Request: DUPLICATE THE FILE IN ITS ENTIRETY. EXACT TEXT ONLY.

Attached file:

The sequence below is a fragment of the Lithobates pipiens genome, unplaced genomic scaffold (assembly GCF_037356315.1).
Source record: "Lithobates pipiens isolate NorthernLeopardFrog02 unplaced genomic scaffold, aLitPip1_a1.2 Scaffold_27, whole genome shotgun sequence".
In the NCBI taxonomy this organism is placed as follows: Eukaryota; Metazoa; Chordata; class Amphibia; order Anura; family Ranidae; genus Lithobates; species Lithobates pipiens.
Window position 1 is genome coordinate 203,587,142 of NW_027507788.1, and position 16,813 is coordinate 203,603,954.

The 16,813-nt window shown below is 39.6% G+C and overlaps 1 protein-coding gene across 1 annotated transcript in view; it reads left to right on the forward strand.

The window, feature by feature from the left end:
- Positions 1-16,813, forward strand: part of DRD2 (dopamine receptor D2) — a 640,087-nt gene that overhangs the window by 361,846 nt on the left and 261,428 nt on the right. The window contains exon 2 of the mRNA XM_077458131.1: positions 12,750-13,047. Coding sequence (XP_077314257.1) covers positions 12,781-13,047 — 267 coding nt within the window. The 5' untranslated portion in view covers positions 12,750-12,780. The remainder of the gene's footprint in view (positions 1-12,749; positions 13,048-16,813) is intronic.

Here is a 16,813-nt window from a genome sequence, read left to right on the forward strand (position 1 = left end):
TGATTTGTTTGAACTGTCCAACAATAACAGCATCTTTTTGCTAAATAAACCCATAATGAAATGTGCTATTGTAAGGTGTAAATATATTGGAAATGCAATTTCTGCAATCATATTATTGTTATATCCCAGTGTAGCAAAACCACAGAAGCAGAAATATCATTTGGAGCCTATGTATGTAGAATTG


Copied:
The sequence below is a fragment of the Lithobates pipiens genome, unplaced genomic scaffold (assembly GCF_037356315.1).
Source record: "Lithobates pipiens isolate NorthernLeopardFrog02 unplaced genomic scaffold, aLitPip1_a1.2 Scaffold_27, whole genome shotgun sequence".
In the NCBI taxonomy this organism is placed as follows: Eukaryota; Metazoa; Chordata; class Amphibia; order Anura; family Ranidae; genus Lithobates; species Lithobates pipiens.
Window position 1 is genome coordinate 203,587,142 of NW_027507788.1, and position 16,813 is coordinate 203,603,954.

The 16,813-nt window shown below is 39.6% G+C and overlaps 1 protein-coding gene across 1 annotated transcript in view; it reads left to right on the forward strand.

The window, feature by feature from the left end:
- Positions 1-16,813, forward strand: part of DRD2 (dopamine receptor D2) — a 640,087-nt gene that overhangs the window by 361,846 nt on the left and 261,428 nt on the right. The window contains exon 2 of the mRNA XM_077458131.1: positions 12,750-13,047. Coding sequence (XP_077314257.1) covers positions 12,781-13,047 — 267 coding nt within the window. The 5' untranslated portion in view covers positions 12,750-12,780. The remainder of the gene's footprint in view (positions 1-12,749; positions 13,048-16,813) is intronic.

Here is a 16,813-nt window from a genome sequence, read left to right on the forward strand (position 1 = left end):
TGATTTGTTTGAACTGTCCAACAATAACAGCATCTTTTTGCTAAATAAACCCATAATGAAATGTGCTATTGTAAGGTGTAAATATATTGGAAATGCAATTTCTGCAATCATATTATTGTTATATCCCAGTGTAGCAAAACCACAGAAGCAGAAATATCATTTGGAGCCTATGTATGTAGAATTG